Saskatoon News | Local Breaking | CTV News Saskatoon
How the pandemic is playing out in rural Saskatchewan
SASKATOON -- Just under half of Saskatchewan’s population (443,039) is rural, according to the 2016 census.
From as far North as Stony Rapids, under 100 kilometres from the border to Nunavut Territories, all the way down to Carnduff, less than 50 km to the US border, people in Saskatchewan seem to be handling the COVID-19 pandemic the same way.
- COVID-19 updates for Saskatoon and area March 30, 2020
- First 2 deaths from COVID-19 in Sask., 20 new cases
“We’re no different than anyone else,” said Lillian Laprise, town administrator in Stony Rapids, population 262.
According to Laprise, people there are self-isolating, and measures to limit the number of people in stores are being taken.
People in town are used to being inside at this time of year.
“It’s -40, we won’t see spring until May,” she said.
In Big River, population 700, mayor Rob Buckingham and his wife Debbie are self-isolating after returning home from Arizona.
“We have a place in Mesa, Arizona,” he said. “We heard the urgency of what was going on around the world, and we wanted to get home, so we loaded up our things and packed a big lunch and headed for Canada.”
- Two more Saskatoon corrections workers test positive for COVID-19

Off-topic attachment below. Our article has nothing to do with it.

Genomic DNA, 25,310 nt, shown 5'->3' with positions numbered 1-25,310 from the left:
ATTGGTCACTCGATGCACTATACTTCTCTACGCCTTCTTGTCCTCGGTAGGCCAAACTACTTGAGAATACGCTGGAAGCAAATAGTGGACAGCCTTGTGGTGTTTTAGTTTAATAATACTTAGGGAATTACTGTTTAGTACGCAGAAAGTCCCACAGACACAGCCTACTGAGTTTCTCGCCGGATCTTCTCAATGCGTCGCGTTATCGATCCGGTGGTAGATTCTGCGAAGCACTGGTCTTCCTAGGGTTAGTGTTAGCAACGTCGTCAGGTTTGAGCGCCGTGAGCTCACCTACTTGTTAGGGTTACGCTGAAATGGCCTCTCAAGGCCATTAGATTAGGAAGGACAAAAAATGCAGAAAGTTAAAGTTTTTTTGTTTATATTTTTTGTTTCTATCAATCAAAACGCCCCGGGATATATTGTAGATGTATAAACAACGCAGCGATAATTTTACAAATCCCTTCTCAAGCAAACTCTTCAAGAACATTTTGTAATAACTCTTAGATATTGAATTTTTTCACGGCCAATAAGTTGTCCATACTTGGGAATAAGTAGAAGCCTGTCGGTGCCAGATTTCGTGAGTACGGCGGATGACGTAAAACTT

- 7 more Saskatoon flights found to have COVID-19 cases
Big River is home to a lumber mill, which Buckingham said has temporarily shut down.
“I think everybody around here, it’s really hitting home with them,” he said. “Lots of livelihoods are depending on the mill operation.”
People are sticking close to home further south in Kenaston as well
“In our area anyway, between Davidson, Hanley, Kenaston, Strongfield, Outlook, I think everybody’s taking it very seriously,” Kenaston mayor Mike Menzies said.
The village of approximately 300 sits roughly 45 minutes south of Saskatoon, on one of the most heavily trafficked roads in the province, Highway 11.
“Our local Co-op has ensured that they’ve remained open, they’ve shortened the hours, they’ve set up special hours for seniors to go in, they’ve put plexiglass on the tills, so you’ve got your protection and social distance being maintained when people are in line.”
In Carnduff, population 1,099, playgrounds, hockey rinks, and curling rinks have all been shut down.
“We had people coming back from down south that are now self-isolating and taking precautions,” Agnes Duncombe, who is with the Town of Carnduff, said in an interview.
Stores and restaurants are also limiting hours, and some are doing curbside pickup.
“People really need to take this seriously,” Buckingham said. “It is something that isn’t going to be over this week or next week, it’s going to be a for long thing.”